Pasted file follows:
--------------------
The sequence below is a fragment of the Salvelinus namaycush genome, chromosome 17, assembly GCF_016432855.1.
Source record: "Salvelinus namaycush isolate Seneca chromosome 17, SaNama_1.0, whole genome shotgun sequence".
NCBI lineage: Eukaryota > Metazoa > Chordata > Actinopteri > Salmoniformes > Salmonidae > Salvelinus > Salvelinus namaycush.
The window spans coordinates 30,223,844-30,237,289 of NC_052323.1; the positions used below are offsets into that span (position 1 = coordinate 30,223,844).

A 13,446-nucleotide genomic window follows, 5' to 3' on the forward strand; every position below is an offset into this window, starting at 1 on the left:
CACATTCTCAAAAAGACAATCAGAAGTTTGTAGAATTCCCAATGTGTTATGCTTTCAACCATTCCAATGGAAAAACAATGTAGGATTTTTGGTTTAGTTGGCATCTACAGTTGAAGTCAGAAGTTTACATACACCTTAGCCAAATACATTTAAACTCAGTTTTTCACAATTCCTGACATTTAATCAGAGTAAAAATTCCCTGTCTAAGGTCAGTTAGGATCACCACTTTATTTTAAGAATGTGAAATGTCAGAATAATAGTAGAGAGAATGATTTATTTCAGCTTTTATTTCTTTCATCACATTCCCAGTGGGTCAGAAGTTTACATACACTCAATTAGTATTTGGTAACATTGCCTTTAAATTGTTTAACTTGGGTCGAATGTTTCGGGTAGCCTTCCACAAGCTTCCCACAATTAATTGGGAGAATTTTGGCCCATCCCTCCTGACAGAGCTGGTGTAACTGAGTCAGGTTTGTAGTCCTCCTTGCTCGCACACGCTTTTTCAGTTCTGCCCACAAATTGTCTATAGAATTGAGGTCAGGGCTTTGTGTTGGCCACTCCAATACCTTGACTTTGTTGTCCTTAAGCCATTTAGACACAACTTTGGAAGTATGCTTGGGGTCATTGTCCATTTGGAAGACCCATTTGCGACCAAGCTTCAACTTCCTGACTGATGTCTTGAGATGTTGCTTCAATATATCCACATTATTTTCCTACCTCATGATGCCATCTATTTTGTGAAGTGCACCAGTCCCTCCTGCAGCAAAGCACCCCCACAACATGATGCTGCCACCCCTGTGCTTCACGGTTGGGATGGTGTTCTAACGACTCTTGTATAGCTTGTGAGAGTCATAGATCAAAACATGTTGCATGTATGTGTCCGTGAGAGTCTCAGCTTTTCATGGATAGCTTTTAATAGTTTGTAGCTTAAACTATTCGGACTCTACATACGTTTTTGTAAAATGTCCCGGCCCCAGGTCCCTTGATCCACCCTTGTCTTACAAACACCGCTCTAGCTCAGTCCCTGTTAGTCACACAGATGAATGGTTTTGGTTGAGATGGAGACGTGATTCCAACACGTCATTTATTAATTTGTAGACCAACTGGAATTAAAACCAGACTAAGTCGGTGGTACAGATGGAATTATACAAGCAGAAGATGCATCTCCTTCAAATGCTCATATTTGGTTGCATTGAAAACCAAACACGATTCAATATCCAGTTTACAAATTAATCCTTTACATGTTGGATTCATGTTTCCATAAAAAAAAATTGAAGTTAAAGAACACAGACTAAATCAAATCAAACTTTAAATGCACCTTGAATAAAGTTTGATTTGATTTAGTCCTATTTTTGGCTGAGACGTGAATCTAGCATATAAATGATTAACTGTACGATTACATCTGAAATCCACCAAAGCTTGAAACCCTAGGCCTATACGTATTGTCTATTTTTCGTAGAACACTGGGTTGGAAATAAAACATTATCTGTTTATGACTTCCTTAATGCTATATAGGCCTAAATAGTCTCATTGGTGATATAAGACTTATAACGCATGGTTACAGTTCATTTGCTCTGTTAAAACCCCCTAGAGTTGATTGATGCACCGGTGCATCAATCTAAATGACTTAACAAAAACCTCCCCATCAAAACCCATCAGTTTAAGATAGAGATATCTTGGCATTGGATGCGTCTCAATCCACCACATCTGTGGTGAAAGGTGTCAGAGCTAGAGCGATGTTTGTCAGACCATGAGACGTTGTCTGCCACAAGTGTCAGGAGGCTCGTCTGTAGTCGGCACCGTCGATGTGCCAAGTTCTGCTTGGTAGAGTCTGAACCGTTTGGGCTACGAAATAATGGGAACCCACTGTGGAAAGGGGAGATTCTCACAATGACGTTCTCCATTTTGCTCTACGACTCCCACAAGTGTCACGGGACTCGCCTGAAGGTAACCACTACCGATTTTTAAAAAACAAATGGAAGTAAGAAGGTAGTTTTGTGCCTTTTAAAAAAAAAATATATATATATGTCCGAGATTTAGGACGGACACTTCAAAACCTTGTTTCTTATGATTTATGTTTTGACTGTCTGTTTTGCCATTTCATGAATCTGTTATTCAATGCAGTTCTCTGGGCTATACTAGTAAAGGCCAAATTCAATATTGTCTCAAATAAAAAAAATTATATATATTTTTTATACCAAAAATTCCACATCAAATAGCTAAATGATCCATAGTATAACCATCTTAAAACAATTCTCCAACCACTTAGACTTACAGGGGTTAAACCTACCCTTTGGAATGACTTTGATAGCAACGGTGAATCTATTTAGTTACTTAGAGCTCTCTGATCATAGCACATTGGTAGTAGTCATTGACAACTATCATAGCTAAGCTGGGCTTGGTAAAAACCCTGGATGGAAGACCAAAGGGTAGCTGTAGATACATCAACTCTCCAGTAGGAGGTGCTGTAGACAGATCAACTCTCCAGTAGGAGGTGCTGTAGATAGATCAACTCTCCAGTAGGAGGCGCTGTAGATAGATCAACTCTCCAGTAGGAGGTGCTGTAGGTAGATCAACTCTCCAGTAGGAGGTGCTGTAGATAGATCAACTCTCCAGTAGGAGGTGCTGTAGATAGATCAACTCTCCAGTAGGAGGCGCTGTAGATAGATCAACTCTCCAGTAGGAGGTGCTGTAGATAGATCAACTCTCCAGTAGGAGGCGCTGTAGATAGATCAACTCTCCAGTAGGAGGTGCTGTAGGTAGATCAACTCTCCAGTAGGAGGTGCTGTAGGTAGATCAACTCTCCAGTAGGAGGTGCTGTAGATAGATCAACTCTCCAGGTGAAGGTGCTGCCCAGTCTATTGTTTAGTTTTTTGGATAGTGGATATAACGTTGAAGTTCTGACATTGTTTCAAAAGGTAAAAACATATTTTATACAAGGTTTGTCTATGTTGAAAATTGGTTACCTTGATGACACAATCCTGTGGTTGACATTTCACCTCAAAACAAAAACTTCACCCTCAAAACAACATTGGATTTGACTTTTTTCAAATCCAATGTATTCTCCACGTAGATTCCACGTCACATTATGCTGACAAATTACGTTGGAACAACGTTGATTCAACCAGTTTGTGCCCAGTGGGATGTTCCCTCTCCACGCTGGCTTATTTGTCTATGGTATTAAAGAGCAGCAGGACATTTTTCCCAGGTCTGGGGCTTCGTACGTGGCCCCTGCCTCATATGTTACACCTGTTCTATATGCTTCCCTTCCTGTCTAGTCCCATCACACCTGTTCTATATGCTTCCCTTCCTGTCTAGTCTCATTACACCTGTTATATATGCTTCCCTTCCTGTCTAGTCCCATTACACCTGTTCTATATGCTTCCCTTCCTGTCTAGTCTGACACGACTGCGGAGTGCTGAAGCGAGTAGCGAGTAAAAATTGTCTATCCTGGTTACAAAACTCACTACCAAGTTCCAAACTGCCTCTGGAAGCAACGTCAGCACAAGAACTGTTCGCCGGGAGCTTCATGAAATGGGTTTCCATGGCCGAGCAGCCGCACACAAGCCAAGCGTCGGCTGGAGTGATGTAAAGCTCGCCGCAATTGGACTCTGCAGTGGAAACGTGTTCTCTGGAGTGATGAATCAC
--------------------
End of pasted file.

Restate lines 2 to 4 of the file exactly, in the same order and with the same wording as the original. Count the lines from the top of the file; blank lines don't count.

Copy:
Source record: "Salvelinus namaycush isolate Seneca chromosome 17, SaNama_1.0, whole genome shotgun sequence".
NCBI lineage: Eukaryota > Metazoa > Chordata > Actinopteri > Salmoniformes > Salmonidae > Salvelinus > Salvelinus namaycush.
The window spans coordinates 30,223,844-30,237,289 of NC_052323.1; the positions used below are offsets into that span (position 1 = coordinate 30,223,844).